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Possible Sign Of Life Found On A Planet 120 Light-Years Away

Scientists using the Webb Space Telescope have identified a molecule in the atmosphere of another planet that could potentially be a sign of life.

During just two observations evidence was found for dimethyl sulfide (DMS) in the atmosphere of K2-18 b, a giant “sub-Neptune” planet about 120 light-years from the solar system in the constellation Leo.

On Earth, DMS is largely a by-product of phytoplankton. However, its detection is preliminary and “requires further validation,” according to the authors of a paper due to be published in The Astrophysical Journal Letters.

Preliminary Findings

“Upcoming Webb observations should be able to confirm if DMS is indeed present in the atmosphere of K2-18 b at significant levels,” said Nikku Madhusudhan, an astronomer at the University of Cambridge and lead author of the paper.

The researchers analyzed light from K2-18 b’s host star as it passed through the exoplanet’s atmosphere. Webb’s unique ability to see in the infrared coupled with its incredible sensitivity were pivotal.

The ultimate goal of this work is the identification of life on a habitable exoplanet.

Exciting Exoplanet

This is not the first time K2-18 b has grabbed the headlines. An exoplanet 8.6 times as massive as Earth that orbits a cool red dwarf star called K2-18, it was discovered by NASA’s Kepler Space Telescope in 2015. Here’s why it’s exciting:

  • It’s positioned in the star’s habitable zone—an orbit around a star close enough to make liquid water possible on the surface of a rocky planet.
  • In 2019 the Hubble Space Telescope found evidence for water vapor in its atmosphere.
  • The new research also revealed the presence of carbon-bearing molecules including methane and carbon dioxide.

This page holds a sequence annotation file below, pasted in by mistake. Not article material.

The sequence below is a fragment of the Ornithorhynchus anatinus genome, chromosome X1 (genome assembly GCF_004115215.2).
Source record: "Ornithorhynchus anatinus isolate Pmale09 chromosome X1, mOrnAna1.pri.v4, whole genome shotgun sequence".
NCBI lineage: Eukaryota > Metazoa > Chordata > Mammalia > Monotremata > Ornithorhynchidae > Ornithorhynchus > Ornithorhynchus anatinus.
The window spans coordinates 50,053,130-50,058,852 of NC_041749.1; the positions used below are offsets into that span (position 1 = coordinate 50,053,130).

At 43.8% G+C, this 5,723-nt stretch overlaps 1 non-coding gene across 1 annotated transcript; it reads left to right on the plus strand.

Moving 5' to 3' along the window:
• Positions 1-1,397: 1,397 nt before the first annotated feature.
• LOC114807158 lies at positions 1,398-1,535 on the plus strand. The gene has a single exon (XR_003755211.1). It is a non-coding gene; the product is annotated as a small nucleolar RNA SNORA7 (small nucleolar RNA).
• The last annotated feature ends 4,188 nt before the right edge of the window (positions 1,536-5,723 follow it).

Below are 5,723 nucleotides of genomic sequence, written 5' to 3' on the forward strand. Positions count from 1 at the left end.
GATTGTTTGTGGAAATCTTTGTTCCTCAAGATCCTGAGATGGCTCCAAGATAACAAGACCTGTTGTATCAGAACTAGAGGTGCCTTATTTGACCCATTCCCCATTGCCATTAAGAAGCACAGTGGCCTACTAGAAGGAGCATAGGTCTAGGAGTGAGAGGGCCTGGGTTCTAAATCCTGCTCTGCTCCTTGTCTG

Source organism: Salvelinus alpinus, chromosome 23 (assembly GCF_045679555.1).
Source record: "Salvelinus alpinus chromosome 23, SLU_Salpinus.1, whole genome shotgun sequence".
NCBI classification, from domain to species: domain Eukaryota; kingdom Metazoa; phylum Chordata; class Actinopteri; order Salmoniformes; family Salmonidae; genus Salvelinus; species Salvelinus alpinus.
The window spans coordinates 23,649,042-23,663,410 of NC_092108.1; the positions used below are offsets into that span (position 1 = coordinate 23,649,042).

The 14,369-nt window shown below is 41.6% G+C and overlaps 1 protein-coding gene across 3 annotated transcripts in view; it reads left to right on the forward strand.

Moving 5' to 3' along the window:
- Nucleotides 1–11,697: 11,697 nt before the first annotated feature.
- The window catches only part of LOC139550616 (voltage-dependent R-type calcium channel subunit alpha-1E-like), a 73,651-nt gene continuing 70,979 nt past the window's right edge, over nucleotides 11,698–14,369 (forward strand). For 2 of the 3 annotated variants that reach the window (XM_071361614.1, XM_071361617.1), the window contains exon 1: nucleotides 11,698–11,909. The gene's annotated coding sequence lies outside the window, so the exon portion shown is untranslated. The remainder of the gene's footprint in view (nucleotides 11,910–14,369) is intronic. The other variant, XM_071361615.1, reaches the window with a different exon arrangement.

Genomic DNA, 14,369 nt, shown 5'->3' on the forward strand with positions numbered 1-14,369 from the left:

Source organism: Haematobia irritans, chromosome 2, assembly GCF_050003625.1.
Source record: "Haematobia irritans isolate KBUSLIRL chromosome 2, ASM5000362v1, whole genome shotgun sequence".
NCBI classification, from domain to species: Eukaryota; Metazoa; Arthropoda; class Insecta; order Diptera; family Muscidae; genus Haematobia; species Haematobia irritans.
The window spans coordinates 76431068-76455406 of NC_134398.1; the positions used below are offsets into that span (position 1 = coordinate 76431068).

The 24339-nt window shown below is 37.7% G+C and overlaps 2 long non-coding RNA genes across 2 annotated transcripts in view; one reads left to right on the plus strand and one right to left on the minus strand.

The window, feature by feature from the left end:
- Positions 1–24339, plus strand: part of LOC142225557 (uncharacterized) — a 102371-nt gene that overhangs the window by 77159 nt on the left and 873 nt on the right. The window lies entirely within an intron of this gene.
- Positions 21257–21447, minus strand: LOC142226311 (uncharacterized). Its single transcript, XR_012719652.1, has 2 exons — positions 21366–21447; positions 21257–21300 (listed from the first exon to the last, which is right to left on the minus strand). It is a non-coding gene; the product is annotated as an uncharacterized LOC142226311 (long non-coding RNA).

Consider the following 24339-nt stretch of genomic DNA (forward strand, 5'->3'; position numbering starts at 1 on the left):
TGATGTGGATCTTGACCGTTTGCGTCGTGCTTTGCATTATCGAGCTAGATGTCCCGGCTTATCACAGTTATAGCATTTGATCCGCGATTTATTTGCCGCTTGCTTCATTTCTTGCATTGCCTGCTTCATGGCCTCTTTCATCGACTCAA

• The abundance of methane and carbon dioxide and shortage of ammonia suggests that there may be an ocean underneath a hydrogen-rich atmosphere—a so-called “Hycean” exoplanet.

Diverse Environments

However, not only does it mass mean that its surface gravity would be significantly higher than on Earth, but host star K2-18 is known to be extremley active. The surface of K2-18b is therefore likelly to be frequently drenched in high-energy radiation, creating a hostile environment for life. It’s also likely that the planet’s interior contains a large mantle of high-pressure ice, like Neptune, and that any ocean is too hot to be habitable.

“Our findings underscore the importance of considering diverse habitable environments in the search for life elsewhere,” said Madhusudhan. “Traditionally, the search for life on exoplanets has focused primarily on smaller rocky planets, but the larger Hycean worlds are significantly more conducive to atmospheric observations.”

What Happens Next

Although there isn’t an example in our solar system, sub-Neptunes appear to be the most common type of planet in the Milky Way.

More observations of K2-18 b are planned with Webb’s Mid-Infrared Instrument, said team member Savvas Constantinou of the University of Cambridge, who added: “This means our work here is but an early demonstration of what Webb can observe in habitable-zone exoplanets.”

Wishing you clear skies and wide eyes.

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